King Edward of England has professed his love to the Countess, and
Resolute to be dissolute; and, therefore, this:
Keep but thy word, great king, and I am thine.
Stand where thou dost, I'll part a little from thee,
And see how I will yield me to thy hands.
[Turning suddenly upon him, and shewing two Daggers.]
Here by my side doth hang my wedding knifes:
Take thou the one, and with it kill thy Queen,
And learn by me to find her where she lies;
And with this other I'll dispatch my love,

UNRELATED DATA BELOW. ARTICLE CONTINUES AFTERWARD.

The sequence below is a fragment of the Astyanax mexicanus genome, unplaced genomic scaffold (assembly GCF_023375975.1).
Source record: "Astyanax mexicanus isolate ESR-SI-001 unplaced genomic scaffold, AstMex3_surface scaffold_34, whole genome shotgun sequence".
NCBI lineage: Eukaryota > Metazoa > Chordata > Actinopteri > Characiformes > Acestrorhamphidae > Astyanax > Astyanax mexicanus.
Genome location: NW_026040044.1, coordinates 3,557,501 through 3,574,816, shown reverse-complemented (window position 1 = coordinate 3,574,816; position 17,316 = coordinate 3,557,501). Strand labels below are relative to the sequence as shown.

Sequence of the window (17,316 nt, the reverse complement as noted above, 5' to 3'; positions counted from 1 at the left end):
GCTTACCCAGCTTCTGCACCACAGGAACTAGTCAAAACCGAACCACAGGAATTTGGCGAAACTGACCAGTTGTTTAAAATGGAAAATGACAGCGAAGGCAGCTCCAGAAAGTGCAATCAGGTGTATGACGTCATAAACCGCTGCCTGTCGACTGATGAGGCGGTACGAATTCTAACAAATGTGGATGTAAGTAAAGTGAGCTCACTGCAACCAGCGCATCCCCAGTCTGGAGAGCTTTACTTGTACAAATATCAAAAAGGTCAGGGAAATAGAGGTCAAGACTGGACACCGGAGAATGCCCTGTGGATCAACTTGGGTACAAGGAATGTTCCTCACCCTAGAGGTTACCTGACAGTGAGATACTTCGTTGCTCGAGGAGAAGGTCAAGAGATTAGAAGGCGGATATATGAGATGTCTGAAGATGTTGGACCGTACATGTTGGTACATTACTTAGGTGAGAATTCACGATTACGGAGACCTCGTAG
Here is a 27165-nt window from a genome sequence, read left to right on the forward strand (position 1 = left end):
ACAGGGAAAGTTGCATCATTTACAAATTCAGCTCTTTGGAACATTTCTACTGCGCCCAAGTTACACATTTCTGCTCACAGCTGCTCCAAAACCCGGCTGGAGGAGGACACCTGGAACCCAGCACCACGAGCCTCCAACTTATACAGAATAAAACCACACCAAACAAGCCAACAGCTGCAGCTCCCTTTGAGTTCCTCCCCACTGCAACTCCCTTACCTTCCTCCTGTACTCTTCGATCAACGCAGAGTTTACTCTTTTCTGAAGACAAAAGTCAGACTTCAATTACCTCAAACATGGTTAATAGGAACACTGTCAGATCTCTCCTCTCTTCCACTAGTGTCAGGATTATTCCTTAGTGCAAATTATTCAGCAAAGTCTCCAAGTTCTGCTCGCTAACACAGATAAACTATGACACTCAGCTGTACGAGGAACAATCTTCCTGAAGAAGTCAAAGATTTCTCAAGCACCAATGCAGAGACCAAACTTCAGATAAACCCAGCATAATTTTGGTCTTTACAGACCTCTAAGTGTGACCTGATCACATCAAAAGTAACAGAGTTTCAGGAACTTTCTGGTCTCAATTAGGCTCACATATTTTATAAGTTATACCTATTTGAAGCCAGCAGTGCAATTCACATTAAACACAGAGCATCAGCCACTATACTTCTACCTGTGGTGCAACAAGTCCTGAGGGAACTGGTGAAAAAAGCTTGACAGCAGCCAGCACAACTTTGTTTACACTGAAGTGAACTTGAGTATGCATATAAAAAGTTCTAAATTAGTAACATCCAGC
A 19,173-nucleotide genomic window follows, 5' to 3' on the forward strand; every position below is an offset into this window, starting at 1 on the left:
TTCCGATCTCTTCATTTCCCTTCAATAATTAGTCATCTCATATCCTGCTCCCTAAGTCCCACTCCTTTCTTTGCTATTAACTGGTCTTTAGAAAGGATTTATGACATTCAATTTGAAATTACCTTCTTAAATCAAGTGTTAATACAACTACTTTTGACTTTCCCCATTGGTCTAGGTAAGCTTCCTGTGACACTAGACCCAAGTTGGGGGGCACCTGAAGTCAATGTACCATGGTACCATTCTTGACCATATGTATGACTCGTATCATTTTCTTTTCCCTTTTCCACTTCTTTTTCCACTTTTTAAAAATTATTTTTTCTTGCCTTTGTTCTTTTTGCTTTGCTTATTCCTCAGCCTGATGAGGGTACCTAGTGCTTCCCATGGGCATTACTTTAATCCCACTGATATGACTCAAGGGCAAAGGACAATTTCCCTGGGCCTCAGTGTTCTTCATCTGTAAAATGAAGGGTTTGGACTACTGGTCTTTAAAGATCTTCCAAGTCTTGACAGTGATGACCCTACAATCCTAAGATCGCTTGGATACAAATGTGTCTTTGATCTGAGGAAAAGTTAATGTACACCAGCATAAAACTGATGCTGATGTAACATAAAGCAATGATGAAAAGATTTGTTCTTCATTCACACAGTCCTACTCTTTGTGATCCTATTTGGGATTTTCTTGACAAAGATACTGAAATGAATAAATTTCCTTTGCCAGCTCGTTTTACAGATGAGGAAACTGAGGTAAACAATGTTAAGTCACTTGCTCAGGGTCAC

Which now lies fast a sleep within my heart:
When they are gone, then I'll consent to love.
Stir not, lascivious king, to hinder me;
My resolution is more nimbler far,
Than thy prevention can be in my rescue,
And if thou stir, I strike; therefore, stand still,
And hear the choice that I will put thee to:
Either swear to leave thy most unholy suit
And never hence forth to solicit me;
Or else, by heaven, this sharp pointed knife
Shall stain thy earth with that which thou would stain,
My poor chaste blood. Swear, Edward, swear,
Or I will strike and die before thee here.
Shakespeare, William, Edward III, Act 2, Sc. 2.
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